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What’s in a name? The anglicisation of Ireland’s towns and why it matters

Cliffs of Moher, Ireland
Cliffs of Moher, Ireland   -   Copyright  Pixabay
By Sinead Barry

How would you say the name of the town Youghal? Or Dún Laoghaire? An Irish person will tell you they’re easy - ‘yawl’ and ‘dun leery.’

Tourists that come to Ireland famously have a hard time figuring out how to pronounce the names of towns and villages. With such an unusual combination of letters for English, it’s not difficult to see why. But Ireland is an English-speaking country. So why are its towns so difficult for English speakers to say?

The anglicisation of placenames

Well, the placenames used to be different. Before Ireland was colonised by Britain, the names of towns were all in the Irish language, called Gaeilge. In this language, the placenames or logainmeacha, as they’re called, were all rather intuitive. Youghal, for instance, is an anglicisation of the word Eochaill, meaning ‘yew woods’. Broken down, ‘caill’ means woods and ‘eo’ is yew. Understood this way, the names start to make a lot more sense.

The history of many other placenames follows a similar line.

Bally, Kill, Dún

Some 5,000 places in Ireland begin with ‘bally,’ says one local heritage site. Bally is a direct derivative of ‘baile’, the Irish for town. Kill, as in Killkenny, Kilkee, Kildare etc., comes from ‘cill’, used to refer to a place with a church.

The word ‘dún’ or derivatives of it, also pop up frequently. ‘Dún’ means fort and places like Dún Laoighaire refer quite simply to O’Laoghaire’s Fort. The northernmost county, Donegal, translates to Dún na nGall, meaning Fort of the Foreigners. Specifically, ‘gall’ can refer to an Anglo-Norman, a Dane, or even someone living in Northern Ireland. This stems back to the plantations of Ireland in the 16th and 17th centuries when the settler-colonial population from the United Kingdom were concentrated in the north of the country.

The names of places tell part of their story; the erosion of them does too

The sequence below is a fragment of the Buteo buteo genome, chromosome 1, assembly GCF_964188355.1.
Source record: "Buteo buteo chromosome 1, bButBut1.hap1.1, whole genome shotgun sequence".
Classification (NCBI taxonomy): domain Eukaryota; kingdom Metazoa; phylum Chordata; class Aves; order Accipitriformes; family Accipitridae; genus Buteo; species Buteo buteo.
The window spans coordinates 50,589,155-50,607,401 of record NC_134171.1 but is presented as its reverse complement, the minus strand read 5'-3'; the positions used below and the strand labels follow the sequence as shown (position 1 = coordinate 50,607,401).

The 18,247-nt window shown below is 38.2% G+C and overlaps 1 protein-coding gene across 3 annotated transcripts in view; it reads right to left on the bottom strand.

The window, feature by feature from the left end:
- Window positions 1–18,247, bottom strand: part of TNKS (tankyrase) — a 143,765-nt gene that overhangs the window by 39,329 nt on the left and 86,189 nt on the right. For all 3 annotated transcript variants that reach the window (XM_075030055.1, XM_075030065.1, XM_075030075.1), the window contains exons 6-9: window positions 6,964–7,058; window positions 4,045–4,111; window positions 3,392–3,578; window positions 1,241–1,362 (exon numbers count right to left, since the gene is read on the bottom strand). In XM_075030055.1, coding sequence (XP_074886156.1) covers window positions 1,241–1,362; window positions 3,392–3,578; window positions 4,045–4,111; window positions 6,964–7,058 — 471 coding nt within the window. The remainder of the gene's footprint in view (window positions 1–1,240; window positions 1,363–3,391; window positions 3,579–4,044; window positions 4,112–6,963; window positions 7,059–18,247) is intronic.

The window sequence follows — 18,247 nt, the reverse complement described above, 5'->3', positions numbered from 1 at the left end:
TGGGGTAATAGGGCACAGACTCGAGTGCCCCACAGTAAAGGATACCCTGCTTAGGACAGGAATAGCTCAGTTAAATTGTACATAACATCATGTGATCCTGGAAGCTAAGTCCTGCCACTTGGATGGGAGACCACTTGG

The names of places tell part of their story; the erosion of them does too. Ballyduff, Co. Kerry is said to have got its name at the beginning of the 19th-century, after it was burnt down by British soldiers as retaliation when local men fled the village to escape recruitment to their army. Its name comes from Baile Dubh, or Black Town, after the scorched ruin of the village that was left when they returned. Ballyduff was relocated, but 100 years later, was set on fire by British soldiers again, who burned down its creamery in the War of Independence.

What happened to the names?

The anglicisation process took place over the course of several centuries. Officially, however, towns were renamed as part of the Ordnance Survey of Ireland in 1830. The method was simple. The Irish words that made up the placenames were transcribed into traditional English spellings.

As placenames became anglicised, they stopped making sense. Putting English spellings on words in a different language produced absurd results. They didn’t mean anything in either language. Irish pronunciations became confused while remaining impossible to say in English. By losing their names, these places lost part of their history.

Yr Wyddfa or Snowdon?

In the past few weeks, a related story in Wales entered Europe’s news cycle. Known to much of Britain as Snowdon, Welsh campaigners are trying to officially reinstate the mountain’s original name, Yr Wyddfa, amid much controversy.

In the past few decades, similar movements have taken place in Ireland. The play ‘Translations,’ from 1980 was written directly about the effects of the Ordnance Survey of 1830. Initiatives like Logainm have been archiving Ireland’s original placenames since 2008, having compiled an authoritative database.

In the Irish language, the word for name - ‘ainm’ is pronounced the same as the word for soul - ‘anam’. Whether it is Yr Wyddfa or Baile Dubh, placenames tell a story of national consciousness. They cannot be altered arbitrarily.